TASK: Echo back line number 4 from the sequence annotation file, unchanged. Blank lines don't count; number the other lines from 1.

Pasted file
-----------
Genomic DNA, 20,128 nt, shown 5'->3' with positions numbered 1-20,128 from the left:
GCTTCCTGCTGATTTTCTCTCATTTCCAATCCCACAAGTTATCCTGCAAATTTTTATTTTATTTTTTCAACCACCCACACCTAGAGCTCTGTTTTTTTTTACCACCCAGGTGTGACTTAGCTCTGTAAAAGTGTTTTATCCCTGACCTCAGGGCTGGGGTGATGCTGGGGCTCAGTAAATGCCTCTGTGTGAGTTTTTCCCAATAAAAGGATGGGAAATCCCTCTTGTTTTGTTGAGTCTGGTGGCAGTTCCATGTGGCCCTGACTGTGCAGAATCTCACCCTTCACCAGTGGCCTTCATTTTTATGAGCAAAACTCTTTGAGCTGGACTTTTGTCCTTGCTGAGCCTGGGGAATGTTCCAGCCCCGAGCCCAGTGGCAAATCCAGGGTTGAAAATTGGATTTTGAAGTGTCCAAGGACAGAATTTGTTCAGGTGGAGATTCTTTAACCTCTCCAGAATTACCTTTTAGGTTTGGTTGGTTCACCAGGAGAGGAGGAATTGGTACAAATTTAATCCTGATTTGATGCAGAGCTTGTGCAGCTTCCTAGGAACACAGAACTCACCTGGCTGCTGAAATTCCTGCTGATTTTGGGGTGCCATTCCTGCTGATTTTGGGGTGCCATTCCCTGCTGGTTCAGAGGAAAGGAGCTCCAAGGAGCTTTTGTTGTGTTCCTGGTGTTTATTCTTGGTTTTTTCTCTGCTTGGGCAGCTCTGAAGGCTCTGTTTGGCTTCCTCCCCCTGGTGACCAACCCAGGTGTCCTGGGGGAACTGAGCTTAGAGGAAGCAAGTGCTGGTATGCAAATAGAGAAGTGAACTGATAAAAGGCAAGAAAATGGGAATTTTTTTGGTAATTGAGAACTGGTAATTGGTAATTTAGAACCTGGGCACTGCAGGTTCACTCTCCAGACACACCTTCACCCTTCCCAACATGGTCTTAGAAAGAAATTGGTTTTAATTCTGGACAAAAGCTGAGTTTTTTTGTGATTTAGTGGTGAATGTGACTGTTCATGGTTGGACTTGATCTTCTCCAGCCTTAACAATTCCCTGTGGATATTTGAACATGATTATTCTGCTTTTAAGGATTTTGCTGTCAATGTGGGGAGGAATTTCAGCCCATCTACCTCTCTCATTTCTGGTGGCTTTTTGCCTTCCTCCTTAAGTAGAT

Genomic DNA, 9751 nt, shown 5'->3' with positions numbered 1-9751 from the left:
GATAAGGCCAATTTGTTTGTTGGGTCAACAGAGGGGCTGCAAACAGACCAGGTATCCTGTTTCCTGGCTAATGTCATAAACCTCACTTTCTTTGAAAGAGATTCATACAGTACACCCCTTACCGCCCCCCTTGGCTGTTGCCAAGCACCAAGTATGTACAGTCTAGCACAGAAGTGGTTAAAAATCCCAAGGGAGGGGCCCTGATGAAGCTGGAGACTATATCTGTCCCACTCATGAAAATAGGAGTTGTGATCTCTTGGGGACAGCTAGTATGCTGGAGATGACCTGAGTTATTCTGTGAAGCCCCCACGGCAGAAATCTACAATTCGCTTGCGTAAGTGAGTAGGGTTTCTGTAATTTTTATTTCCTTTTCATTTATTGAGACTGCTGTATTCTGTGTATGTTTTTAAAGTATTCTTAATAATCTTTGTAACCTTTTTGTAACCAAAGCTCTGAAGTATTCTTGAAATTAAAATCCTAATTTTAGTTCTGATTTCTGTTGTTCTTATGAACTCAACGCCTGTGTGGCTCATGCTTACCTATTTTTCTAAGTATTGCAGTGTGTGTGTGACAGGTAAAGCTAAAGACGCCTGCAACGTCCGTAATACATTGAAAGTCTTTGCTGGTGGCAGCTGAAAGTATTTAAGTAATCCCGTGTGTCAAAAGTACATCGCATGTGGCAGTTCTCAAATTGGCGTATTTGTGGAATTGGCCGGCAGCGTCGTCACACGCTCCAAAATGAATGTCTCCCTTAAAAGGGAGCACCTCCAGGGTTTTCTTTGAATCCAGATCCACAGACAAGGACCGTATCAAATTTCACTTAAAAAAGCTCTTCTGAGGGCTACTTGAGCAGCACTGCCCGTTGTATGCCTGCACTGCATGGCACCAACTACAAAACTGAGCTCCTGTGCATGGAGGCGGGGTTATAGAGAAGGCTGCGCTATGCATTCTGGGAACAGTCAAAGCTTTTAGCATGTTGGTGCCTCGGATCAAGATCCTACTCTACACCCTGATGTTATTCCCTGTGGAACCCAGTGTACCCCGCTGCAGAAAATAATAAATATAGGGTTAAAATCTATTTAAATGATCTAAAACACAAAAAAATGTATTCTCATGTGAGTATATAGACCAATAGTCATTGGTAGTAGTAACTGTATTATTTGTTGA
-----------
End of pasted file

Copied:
GATAAGGCCAATTTGTTTGTTGGGTCAACAGAGGGGCTGCAAACAGACCAGGTATCCTGTTTCCTGGCTAATGTCATAAACCTCACTTTCTTTGAAAGAGATTCATACAGTACACCCCTTACCGCCCCCCTTGGCTGTTGCCAAGCACCAAGTATGTACAGTCTAGCACAGAAGTGGTTAAAAATCCCAAGGGAGGGGCCCTGATGAAGCTGGAGACTATATCTGTCCCACTCATGAAAATAGGAGTTGTGATCTCTTGGGGACAGCTAGTATGCTGGAGATGACCTGAGTTATTCTGTGAAGCCCCCACGGCAGAAATCTACAATTCGCTTGCGTAAGTGAGTAGGGTTTCTGTAATTTTTATTTCCTTTTCATTTATTGAGACTGCTGTATTCTGTGTATGTTTTTAAAGTATTCTTAATAATCTTTGTAACCTTTTTGTAACCAAAGCTCTGAAGTATTCTTGAAATTAAAATCCTAATTTTAGTTCTGATTTCTGTTGTTCTTATGAACTCAACGCCTGTGTGGCTCATGCTTACCTATTTTTCTAAGTATTGCAGTGTGTGTGTGACAGGTAAAGCTAAAGACGCCTGCAACGTCCGTAATACATTGAAAGTCTTTGCTGGTGGCAGCTGAAAGTATTTAAGTAATCCCGTGTGTCAAAAGTACATCGCATGTGGCAGTTCTCAAATTGGCGTATTTGTGGAATTGGCCGGCAGCGTCGTCACACGCTCCAAAATGAATGTCTCCCTTAAAAGGGAGCACCTCCAGGGTTTTCTTTGAATCCAGATCCACAGACAAGGACCGTATCAAATTTCACTTAAAAAAGCTCTTCTGAGGGCTACTTGAGCAGCACTGCCCGTTGTATGCCTGCACTGCATGGCACCAACTACAAAACTGAGCTCCTGTGCATGGAGGCGGGGTTATAGAGAAGGCTGCGCTATGCATTCTGGGAACAGTCAAAGCTTTTAGCATGTTGGTGCCTCGGATCAAGATCCTACTCTACACCCTGATGTTATTCCCTGTGGAACCCAGTGTACCCCGCTGCAGAAAATAATAAATATAGGGTTAAAATCTATTTAAATGATCTAAAACACAAAAAAATGTATTCTCATGTGAGTATATAGACCAATAGTCATTGGTAGTAGTAACTGTATTATTTGTTGA